Calgary sculpture that burned hole in viewer's jacket may be back on display next year

·2 min read

A Calgary sculpture which has been in storage since burning a hole in an onlooker's jacket will likely be back on display next year.

The $559,000 sculpture, called Wishing Well, was installed in front of the Genesis Centre of Community Wellness in northeast Calgary in 2012. But after sun reflected off the sculpture, which consists of two polished stainless steel hemispheres, and singed a visitor's coat, it was put into storage in 2014 for safety reasons.

Since then, it's been held in a crate, covered in heat-sealed plastic in a local warehouse, away from the public eye.

Jennifer Thompson, the city's acting manager of arts and culture, said the city is currently in negotiations with a local private company to see the public art piece to be reinstalled.

"We started to look at the space that they proposed and run some significant safety tests and indeed, it looks like their proposed location is viable," she said.

"It's a really exciting project and we're really excited about the opportunity."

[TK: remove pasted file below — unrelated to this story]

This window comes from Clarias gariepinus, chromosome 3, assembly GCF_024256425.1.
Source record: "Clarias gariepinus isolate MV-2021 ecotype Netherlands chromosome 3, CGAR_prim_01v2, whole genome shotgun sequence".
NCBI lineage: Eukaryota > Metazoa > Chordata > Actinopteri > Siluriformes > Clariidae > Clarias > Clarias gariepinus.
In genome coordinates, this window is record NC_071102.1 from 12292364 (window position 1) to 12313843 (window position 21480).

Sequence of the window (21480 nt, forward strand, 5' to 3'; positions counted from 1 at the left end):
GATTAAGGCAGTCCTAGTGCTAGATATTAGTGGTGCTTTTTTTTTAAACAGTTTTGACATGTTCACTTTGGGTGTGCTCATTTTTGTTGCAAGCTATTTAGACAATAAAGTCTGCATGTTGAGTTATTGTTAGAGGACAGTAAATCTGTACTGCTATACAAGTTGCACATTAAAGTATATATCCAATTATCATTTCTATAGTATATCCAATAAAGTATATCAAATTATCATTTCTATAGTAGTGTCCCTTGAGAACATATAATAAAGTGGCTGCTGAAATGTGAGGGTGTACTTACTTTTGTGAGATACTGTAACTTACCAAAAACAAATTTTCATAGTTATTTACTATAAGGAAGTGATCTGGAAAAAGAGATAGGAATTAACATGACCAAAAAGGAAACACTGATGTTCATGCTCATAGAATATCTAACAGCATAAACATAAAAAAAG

Submitted by the City of Calgary
Submitted by the City of Calgary

Thompson didn't say if the new location is indoors or outdoors, just that it will be in a location where public art aficionados can interact with it safely.

She said no taxpayer dollars will be used to relocate the sculpture, since the private company will be covering the cost.

"When Wishing Well was originally installed it had all of the attributes that Calgarians have expressed they want to see in a piece of public art, it's accessible, you can interact with it directly," she said.

Coun. George Chahal said he's excited the city has a solution for the sculpture, but that the art piece's removal left a gap in northeast Calgary's public art offerings.

He'll be bringing forward a motion on the issue to the city's priorities and finances committee on Tuesday, to be discussed at November's council meeting.

"We're asking for the funding allotment to be returned to the Genesis Centre and surrounding community, and that we right a wrong with the issues we've had with this piece of art," he said.

"I think it's important to deal with the inequity when it comes to investment in our community."

Wishing Well was created by Living Lenses of San Francisco. It weighs 2,200 kilograms and is 3.9 metres tall, 5.4 metres wide and four metres deep.